Richard Karp

Richard Manning Karp was born in Boston, Massachusetts on January 3, 1935. He attended Harvard University where he received his AB in 1955, his SM in 1956, and his Ph.D. in 1959. From 1959 to 1968 he was on the research staff at the IBM Watson Research Center in Yorktown Heights, NY. In 1968 he joined the faculty at the University of California, Berkeley, where he taught until 1996. Since 1996 he has taught at the University of Washington in Seattle.

Karp was among the first to recognize the importance of Stephen Cook's concept of NP-completeness. Building on Cook's work, in a very influential and groundbreaking 1972 paper, Karp showed the NP-completeness of 21 fundamental problems whose computational complexity had been open for years, including the problems CLIQUE, VERTEX COVER, HAMILTONIAN CYCLE (both directed and undirected verisons), 3-DIMENSIONAL MATCHING, KNAPSACK, and PARTITION.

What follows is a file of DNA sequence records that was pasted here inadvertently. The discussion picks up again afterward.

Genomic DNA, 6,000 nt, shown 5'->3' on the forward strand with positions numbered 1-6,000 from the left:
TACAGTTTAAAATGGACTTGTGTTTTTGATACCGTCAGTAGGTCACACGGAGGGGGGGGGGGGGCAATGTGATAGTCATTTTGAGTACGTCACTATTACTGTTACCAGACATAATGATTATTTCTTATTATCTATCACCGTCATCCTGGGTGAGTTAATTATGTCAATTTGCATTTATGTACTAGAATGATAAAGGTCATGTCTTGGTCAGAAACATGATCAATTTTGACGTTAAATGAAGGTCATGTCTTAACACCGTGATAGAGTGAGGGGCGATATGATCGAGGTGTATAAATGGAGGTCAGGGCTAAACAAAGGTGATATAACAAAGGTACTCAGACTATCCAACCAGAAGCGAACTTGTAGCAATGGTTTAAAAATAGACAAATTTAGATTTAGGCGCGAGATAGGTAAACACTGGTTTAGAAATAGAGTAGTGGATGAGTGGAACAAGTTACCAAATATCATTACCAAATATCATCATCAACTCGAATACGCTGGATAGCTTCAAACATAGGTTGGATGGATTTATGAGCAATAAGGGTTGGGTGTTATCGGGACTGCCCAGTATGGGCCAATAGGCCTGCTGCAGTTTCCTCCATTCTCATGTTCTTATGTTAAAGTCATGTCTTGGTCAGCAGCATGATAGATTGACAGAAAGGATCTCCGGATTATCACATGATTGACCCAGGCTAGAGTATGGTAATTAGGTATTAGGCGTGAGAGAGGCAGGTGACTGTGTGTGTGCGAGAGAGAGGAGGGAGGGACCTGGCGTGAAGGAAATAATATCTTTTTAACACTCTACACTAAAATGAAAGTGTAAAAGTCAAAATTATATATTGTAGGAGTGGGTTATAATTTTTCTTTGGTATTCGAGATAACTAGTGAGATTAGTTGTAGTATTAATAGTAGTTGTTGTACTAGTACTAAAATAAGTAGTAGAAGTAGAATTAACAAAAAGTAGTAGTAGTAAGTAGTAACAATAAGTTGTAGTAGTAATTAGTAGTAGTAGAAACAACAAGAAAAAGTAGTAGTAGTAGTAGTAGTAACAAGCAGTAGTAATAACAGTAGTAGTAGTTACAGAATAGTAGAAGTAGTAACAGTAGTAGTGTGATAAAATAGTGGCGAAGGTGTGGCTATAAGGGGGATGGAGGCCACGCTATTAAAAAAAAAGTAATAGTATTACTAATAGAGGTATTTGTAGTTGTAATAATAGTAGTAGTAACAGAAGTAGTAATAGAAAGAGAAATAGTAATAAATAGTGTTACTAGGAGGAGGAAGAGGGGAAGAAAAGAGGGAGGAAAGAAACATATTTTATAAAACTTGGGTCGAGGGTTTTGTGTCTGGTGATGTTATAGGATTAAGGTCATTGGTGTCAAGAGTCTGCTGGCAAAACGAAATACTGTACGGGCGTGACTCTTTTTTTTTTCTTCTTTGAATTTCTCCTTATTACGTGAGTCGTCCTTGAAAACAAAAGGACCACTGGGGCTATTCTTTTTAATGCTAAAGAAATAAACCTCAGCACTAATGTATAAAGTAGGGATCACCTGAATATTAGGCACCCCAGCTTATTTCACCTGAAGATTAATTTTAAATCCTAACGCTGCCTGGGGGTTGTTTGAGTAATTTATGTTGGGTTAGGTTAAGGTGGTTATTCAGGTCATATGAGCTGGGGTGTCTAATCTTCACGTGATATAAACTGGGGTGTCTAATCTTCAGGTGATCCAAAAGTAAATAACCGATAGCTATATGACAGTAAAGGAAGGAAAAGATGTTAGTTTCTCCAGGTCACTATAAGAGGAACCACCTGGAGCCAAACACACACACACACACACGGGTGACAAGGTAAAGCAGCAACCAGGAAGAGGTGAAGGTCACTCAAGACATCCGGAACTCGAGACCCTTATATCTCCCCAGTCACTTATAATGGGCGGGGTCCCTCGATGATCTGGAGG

Since then, Karp has made many fundamental contributions to theoretical computer science, including work on fast parallel algorithms, string matching, and, most recently, computational biology.

Karp has won many awards for his research, including the Fulkerson Prize in Discrete Mathematics, 1979; the Lanchester Prize in Operations Research, 1977; the ACM Turing Award in 1985; and the US National Medal of Science, 1996.

Sources

  1. R. M. Karp, Reducibility among combinatorial problems, in R. E. Miller and J. W. Thatcher, eds., Complexity of Computer Computations, Plenum Press, New York, 1972, pp. 85-103.

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September 10 1997